Van-style versions of the Land Rover Freelander and the Land Rover Discovery are being used as cars, but because they are classed as vans, drivers only pay tax on a £500 standard charge.
For a 22% taxpayer that equates to a weekly tax bill of £2.50, regardless of the type and cost of the 'van'.
The Inland Revenue is fighting to end confusion over the classification of van-style vehicles, as they bridge the gap between the car and van market.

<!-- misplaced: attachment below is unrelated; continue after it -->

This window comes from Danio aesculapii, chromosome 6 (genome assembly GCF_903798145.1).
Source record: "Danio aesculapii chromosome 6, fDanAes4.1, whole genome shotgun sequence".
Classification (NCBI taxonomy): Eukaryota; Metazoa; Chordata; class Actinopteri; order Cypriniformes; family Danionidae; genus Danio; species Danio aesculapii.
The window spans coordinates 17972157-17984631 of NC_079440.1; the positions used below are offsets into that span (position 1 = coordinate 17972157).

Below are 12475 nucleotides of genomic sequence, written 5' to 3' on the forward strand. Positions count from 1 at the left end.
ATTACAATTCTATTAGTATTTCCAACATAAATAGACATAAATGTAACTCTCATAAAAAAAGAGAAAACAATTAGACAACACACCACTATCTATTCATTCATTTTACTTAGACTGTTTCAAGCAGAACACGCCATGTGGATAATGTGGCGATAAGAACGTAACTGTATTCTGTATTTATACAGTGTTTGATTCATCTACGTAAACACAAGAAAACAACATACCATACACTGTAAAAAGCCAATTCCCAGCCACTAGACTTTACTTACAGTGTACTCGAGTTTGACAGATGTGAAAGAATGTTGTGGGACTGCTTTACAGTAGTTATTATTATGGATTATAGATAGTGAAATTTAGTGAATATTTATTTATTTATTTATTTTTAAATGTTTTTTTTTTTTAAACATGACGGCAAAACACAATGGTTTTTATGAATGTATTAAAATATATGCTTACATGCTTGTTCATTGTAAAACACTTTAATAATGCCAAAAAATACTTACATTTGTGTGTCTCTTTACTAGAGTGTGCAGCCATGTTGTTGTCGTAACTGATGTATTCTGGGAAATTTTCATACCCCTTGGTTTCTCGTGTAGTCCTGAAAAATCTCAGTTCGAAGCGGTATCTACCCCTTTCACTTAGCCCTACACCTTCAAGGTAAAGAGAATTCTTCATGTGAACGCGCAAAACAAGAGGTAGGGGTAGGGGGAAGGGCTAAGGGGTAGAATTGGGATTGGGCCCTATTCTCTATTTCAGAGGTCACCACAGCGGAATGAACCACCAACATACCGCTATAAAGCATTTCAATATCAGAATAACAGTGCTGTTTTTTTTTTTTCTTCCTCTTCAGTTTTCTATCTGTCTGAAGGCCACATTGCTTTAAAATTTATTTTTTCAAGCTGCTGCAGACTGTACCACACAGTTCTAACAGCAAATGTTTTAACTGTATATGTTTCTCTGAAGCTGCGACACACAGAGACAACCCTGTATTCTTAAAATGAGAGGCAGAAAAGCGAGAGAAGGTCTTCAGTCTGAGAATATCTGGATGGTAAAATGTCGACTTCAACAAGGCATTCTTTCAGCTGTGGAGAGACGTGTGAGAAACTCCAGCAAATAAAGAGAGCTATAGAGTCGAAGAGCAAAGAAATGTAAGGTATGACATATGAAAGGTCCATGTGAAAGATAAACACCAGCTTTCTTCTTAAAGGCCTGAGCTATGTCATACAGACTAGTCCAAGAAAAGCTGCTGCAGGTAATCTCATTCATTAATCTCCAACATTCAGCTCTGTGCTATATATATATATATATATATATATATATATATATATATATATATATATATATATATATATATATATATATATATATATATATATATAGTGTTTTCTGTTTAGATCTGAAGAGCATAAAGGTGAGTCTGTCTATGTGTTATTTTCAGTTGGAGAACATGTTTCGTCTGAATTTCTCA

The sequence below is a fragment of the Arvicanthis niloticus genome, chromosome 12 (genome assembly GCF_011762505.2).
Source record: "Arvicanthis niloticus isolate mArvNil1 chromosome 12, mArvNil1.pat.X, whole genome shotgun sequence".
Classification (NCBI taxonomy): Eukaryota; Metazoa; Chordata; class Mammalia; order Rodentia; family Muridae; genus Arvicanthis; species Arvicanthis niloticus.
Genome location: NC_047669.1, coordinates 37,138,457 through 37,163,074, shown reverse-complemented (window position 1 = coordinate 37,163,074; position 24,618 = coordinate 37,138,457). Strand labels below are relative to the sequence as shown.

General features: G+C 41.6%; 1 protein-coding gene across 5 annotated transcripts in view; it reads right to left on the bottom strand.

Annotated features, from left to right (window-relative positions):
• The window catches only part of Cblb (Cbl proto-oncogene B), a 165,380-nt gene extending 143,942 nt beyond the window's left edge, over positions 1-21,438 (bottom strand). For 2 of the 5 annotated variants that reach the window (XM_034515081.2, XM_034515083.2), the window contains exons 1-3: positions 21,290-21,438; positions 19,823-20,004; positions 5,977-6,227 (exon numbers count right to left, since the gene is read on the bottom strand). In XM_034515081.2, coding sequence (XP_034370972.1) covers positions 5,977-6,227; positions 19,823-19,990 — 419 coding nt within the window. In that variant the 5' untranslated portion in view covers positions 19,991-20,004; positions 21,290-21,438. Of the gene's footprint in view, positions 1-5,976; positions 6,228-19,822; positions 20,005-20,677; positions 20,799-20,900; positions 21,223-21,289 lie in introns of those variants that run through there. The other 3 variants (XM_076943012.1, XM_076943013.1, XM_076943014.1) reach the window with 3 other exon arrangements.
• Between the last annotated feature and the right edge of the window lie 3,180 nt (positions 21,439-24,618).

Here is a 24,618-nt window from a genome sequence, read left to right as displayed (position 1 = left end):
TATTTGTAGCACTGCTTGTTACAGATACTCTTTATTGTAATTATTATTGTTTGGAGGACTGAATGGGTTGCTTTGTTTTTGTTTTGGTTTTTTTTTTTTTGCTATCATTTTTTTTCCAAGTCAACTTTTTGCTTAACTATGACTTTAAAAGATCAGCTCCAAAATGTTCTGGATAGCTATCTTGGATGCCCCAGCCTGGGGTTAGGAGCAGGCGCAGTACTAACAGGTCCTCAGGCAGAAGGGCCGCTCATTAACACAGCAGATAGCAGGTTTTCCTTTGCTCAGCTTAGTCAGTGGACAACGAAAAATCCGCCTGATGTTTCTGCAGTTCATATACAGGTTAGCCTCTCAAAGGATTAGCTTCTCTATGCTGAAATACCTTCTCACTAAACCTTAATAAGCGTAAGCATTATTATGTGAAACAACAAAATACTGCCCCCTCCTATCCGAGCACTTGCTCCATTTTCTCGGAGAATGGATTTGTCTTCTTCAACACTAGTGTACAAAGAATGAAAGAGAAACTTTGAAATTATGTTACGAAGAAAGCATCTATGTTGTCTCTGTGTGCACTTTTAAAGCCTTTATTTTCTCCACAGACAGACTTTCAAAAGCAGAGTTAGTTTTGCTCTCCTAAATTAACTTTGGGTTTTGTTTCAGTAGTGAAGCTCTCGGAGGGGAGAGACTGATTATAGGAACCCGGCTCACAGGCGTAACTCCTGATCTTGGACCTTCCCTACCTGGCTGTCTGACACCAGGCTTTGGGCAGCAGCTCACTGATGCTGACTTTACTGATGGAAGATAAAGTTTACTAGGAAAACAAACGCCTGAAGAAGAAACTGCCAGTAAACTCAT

Roy Maugham, partner at the London office of Hacker Young chartered accountants, said drivers were taking a 'calculated risk' by moving to such vehicles, as there was a danger the Inland Revenue could close down the loophole. A company van is classed as one built primarily to carry goods or other loads, with a design weight of up to 3.5 tonnes.
The Inland Revenue states: 'It does not include vehicles such as cars, estates or minibuses, built primarily to carry people.'
So-called double cabs have also been at the centre of a taxation row, as vehicles with a payload of more than one a tonne are classed as vans by Customs & Excise, allowing VAT on their purchase price to be recovered, but the Inland Revenue says they could be cars or vans depending on how they are used.